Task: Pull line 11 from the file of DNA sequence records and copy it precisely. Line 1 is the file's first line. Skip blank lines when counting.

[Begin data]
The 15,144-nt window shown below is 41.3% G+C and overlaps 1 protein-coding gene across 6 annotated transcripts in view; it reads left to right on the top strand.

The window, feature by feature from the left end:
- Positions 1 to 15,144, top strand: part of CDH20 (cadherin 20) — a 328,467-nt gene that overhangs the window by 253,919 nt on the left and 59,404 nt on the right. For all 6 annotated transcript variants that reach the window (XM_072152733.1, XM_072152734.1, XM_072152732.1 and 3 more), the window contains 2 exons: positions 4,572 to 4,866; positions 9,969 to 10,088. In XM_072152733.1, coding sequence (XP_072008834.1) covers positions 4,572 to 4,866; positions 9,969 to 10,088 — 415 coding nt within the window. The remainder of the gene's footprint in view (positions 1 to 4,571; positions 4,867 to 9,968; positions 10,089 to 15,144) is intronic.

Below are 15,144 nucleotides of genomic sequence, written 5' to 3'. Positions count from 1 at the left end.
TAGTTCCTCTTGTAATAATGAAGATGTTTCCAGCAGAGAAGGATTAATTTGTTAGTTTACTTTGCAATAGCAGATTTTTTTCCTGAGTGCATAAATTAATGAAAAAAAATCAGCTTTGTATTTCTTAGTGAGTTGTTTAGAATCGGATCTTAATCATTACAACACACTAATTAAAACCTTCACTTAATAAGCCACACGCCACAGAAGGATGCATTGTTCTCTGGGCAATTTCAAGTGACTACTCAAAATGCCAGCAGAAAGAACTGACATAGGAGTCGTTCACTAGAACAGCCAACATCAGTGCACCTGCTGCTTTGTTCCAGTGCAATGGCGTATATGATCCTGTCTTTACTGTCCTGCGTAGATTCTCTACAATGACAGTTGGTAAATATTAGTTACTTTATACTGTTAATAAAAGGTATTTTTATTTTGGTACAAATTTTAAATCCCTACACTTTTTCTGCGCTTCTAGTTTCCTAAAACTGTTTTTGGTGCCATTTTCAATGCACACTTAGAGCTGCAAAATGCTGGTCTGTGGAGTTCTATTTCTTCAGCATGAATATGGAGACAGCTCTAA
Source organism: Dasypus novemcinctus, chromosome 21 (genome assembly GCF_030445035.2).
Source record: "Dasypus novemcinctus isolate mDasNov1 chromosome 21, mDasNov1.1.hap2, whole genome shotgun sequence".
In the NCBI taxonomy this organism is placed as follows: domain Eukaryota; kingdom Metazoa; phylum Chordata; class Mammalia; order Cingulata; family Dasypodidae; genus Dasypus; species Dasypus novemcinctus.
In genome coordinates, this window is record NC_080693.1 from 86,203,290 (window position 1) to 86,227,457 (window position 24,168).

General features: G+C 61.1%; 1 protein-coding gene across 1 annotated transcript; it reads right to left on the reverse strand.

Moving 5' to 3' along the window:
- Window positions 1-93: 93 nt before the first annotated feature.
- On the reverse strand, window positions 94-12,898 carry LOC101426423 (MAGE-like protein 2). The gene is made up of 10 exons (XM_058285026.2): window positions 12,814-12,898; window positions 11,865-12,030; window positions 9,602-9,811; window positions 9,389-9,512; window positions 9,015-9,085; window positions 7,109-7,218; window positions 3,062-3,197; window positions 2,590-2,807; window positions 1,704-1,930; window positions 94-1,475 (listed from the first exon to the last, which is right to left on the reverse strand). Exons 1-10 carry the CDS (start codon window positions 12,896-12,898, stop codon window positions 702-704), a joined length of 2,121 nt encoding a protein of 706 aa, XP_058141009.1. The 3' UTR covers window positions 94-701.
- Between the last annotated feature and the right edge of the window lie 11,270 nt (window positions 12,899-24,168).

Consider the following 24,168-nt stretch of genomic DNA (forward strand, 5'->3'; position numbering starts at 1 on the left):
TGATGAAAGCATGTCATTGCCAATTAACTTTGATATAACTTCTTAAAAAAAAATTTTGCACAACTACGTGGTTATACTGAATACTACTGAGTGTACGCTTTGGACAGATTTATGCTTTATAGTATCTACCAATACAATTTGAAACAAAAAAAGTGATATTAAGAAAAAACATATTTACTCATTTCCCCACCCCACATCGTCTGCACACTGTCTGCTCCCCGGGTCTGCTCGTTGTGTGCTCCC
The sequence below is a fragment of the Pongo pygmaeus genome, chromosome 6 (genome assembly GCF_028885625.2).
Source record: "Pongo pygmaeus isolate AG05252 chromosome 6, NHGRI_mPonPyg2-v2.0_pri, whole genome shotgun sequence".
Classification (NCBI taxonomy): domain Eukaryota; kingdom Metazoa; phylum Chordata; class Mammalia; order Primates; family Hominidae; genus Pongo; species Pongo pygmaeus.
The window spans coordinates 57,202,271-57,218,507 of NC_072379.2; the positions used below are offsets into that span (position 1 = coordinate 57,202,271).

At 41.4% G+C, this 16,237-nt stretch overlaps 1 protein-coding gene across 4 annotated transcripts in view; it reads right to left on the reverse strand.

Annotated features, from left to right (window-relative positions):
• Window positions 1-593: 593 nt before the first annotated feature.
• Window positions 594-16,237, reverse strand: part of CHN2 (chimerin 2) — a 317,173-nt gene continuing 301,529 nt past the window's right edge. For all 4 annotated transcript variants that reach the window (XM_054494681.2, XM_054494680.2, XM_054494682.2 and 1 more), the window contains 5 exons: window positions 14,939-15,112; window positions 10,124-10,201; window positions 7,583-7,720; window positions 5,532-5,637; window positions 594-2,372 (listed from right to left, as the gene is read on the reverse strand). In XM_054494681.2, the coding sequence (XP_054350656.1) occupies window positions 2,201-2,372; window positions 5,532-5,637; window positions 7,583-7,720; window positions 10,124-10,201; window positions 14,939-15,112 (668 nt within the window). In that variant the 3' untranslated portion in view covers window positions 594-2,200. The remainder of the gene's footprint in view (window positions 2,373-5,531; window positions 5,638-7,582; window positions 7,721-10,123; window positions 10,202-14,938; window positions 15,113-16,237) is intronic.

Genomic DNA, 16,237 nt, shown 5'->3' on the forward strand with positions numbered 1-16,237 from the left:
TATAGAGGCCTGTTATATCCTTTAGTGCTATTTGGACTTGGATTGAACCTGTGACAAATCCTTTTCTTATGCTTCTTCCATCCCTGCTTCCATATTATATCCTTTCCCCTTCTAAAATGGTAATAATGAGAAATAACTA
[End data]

Moving 5' to 3' along the window: